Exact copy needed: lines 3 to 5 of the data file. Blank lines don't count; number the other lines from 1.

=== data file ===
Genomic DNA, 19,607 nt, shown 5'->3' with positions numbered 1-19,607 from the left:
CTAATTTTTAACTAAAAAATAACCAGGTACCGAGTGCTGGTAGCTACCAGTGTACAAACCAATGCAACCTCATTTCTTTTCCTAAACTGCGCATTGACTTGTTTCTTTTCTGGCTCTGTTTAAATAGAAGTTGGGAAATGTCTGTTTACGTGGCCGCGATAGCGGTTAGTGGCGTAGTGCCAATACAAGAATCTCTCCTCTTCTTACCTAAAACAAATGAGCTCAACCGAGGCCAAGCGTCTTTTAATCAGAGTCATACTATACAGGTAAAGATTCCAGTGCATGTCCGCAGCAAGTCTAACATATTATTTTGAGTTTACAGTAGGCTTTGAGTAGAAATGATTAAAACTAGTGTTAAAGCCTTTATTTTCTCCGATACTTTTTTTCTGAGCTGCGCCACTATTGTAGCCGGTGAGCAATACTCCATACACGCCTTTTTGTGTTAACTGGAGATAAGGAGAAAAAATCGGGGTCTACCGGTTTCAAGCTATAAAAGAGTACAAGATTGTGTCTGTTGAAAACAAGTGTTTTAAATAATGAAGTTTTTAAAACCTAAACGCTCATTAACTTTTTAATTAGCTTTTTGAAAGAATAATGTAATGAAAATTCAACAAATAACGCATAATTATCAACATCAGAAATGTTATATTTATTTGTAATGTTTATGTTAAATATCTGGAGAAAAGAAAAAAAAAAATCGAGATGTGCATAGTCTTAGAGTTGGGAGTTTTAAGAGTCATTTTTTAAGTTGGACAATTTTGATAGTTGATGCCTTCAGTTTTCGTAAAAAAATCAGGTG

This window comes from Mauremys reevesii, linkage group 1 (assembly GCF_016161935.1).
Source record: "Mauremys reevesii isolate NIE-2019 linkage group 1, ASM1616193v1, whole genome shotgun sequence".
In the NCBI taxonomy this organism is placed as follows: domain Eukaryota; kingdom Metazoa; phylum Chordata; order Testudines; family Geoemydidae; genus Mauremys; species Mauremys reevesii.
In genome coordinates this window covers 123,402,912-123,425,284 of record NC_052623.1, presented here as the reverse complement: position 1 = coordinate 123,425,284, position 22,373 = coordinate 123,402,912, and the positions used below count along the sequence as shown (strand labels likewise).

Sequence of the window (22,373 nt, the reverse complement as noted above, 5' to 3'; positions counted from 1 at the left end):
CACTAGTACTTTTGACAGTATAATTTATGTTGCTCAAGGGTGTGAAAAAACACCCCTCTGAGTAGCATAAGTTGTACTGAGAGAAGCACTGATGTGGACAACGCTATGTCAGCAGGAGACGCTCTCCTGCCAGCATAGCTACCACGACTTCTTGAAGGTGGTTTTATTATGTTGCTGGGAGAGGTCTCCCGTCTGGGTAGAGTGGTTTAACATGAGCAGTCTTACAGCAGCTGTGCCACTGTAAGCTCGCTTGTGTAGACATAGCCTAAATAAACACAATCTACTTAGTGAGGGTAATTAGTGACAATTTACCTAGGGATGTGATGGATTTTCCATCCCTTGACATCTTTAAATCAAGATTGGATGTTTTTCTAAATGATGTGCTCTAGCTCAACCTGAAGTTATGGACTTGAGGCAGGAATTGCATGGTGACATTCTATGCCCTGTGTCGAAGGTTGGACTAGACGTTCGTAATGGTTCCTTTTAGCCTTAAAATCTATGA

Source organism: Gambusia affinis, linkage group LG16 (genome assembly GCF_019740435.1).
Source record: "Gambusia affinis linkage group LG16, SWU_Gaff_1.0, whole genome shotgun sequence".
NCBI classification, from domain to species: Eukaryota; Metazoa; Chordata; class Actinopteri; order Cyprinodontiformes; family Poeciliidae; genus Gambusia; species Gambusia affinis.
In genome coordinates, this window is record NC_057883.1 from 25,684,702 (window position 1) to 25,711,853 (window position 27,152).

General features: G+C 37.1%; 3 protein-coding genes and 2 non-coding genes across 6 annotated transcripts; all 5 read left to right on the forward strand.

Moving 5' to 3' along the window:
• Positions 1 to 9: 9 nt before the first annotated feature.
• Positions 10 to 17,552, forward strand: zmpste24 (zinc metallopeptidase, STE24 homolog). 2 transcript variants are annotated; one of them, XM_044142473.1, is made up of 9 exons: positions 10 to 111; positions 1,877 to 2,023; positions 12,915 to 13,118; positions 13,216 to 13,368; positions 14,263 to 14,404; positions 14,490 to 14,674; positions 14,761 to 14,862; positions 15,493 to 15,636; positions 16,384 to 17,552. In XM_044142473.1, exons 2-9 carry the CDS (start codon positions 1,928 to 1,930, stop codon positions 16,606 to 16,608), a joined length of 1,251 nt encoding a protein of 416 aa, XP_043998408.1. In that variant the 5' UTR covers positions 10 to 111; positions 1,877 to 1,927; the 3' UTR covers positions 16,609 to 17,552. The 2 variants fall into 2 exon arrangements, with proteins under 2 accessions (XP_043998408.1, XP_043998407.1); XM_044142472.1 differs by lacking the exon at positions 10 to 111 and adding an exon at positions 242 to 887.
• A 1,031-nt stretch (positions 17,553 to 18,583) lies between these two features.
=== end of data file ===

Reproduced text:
This window comes from Mauremys reevesii, linkage group 1 (assembly GCF_016161935.1).
Source record: "Mauremys reevesii isolate NIE-2019 linkage group 1, ASM1616193v1, whole genome shotgun sequence".
In the NCBI taxonomy this organism is placed as follows: domain Eukaryota; kingdom Metazoa; phylum Chordata; order Testudines; family Geoemydidae; genus Mauremys; species Mauremys reevesii.